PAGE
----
Arrival of the first U.S. LNG shipment in a German port

According to the energy company Uniper, the first entire shipment of liquefied natural gas (LNG) to be imported into Germany arrived at the import facility in Wilhelmshaven on January 3. According to Uniper, the ship Maria Energy was loaded with approximately 170,000 cubic meters of LNG at the Calcasieu Pass export facility of LNG supplier Venture Global in the state of Louisiana in the United States. This quantity of LNG is sufficient to provide around 50,000 German households with energy for an entire year. The shipment of LNG to the Wilhelmshaven port is an integral part of the process of commissioning the facility. Midway through the month of January in 2023 is when commercial operations are anticipated to get underway there. On December 17, following a record-breakingly rapid building period, the terminal was finally opened to the public. Chancellor Olaf Scholz and several other ministers were in attendance for the opening ceremony.

Germany was compelled to diversify its gas supply away from Russian deliveries and put up its own infrastructure for the import of LNG as a result of the conflict in Ukraine. Up to this point, the nation’s natural gas supply came through pipes. In recent years, the United States has made significant efforts to promote LNG to its partners in Europe. It is being offered for sale as a supply that would assist customers in diversifying away from gas sourced from Russia as well as a strategy to minimize emissions of greenhouse gases by replacing coal with natural gas. This sales argument, however, is undermined by the significant emissions that are produced all throughout the value chain of gas delivery in the United States. Because of the high amounts of energy required for production, liquefaction, and transport, as well as methane emissions and flaring, burning gas can result in levels of pollution that are higher than those produced by burning coal. However, because there is such a glaring absence of monitoring and measuring, the true climate impact of LNG shipments from the United States and other countries is still unknown.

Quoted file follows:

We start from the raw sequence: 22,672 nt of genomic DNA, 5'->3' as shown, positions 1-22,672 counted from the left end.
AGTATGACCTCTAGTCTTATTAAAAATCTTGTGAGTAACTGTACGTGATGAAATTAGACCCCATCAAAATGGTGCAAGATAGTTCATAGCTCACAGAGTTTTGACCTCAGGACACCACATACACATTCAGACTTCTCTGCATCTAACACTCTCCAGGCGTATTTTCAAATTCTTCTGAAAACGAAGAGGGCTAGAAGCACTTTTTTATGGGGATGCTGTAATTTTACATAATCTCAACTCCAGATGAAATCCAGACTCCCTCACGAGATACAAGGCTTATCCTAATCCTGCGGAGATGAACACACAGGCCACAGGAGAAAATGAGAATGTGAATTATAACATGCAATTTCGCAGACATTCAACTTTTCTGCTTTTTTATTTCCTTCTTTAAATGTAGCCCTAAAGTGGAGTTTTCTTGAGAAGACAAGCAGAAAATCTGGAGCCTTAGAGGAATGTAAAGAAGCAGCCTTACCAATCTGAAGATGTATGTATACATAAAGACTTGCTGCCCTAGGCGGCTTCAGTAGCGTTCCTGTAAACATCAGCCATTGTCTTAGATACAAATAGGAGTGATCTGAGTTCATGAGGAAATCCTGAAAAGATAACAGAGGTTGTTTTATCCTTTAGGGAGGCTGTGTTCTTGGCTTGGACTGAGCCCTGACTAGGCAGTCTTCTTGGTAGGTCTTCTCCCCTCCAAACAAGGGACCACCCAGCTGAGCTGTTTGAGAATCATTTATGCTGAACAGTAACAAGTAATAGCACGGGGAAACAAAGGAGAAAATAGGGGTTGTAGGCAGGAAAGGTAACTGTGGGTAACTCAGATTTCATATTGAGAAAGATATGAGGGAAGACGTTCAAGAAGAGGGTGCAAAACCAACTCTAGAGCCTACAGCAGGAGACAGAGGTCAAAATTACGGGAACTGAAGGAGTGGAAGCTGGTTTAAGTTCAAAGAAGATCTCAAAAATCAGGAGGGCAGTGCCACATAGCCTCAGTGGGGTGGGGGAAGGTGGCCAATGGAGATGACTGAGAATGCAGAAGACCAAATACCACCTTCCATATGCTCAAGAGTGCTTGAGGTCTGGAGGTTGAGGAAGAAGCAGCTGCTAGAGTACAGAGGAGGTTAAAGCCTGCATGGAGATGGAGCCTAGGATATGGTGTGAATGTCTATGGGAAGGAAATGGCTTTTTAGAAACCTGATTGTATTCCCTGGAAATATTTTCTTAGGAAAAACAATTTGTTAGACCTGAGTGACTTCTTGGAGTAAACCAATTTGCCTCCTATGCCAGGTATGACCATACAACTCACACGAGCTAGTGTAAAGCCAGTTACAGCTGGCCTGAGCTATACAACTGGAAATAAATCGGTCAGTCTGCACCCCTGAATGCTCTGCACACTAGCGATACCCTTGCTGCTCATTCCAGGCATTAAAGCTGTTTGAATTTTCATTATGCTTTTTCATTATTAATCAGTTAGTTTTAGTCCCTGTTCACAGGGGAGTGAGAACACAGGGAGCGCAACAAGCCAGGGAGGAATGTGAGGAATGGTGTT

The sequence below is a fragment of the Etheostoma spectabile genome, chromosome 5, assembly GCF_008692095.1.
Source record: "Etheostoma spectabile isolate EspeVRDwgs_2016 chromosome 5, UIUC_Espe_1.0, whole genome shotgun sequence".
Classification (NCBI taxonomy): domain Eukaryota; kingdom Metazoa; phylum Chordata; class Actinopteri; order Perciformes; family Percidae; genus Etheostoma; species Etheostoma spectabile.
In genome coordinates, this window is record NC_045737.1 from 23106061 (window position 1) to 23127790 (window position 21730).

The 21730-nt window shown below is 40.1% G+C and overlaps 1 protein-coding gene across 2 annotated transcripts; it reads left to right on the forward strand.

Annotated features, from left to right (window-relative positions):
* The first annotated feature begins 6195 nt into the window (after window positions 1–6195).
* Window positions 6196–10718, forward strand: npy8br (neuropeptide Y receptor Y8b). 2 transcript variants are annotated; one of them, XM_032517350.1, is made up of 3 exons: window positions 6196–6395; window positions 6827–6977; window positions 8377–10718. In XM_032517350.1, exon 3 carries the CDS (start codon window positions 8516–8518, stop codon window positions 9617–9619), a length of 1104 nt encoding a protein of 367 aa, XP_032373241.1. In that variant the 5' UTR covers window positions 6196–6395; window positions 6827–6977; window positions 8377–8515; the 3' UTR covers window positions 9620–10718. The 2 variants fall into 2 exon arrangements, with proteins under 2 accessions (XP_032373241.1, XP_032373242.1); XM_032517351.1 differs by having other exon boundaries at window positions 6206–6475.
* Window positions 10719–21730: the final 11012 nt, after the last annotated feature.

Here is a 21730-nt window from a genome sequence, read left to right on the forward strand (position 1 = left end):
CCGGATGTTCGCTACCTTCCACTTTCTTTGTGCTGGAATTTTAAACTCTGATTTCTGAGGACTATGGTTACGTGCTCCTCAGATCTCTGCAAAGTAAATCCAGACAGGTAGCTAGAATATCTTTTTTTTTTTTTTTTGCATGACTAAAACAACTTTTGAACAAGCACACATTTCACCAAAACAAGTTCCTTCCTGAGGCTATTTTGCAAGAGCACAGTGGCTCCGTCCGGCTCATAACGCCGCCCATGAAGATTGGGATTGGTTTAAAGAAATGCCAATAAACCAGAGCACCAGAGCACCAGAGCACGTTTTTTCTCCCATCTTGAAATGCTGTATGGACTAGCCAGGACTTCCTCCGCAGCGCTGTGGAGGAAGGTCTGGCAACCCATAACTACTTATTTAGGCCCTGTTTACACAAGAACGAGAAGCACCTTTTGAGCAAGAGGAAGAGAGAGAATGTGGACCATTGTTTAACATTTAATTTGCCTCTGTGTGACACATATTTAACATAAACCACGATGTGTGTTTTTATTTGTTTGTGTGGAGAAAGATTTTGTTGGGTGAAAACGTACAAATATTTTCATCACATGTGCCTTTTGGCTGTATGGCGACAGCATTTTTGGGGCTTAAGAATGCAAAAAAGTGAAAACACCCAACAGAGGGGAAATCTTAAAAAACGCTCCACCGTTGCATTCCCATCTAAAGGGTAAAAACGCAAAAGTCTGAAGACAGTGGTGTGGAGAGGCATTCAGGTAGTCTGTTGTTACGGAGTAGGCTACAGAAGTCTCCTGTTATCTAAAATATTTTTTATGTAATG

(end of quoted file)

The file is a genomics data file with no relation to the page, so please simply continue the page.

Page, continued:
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The delivery to Wilhelmshaven was described as “a historic low blow for climate and nature conservation” by Sascha Müller-Kraenner, the managing director of the non-governmental organization Environmental Action Germany (DUH). “By importing the gas, we nevertheless acknowledge that people in the U.S. will have to endure consequences, such as earthquakes, tainted groundwater, and increased cancer rates,” he said. Although unconventional fracking is prohibited in Germany. Müller-Kraenner issued a plea to the government and business, urging them not to develop “huge overcapacities” of LNG infrastructure and instead to first answer fundamental concerns, such as how big of a demand there is and where the gas ought to originate.

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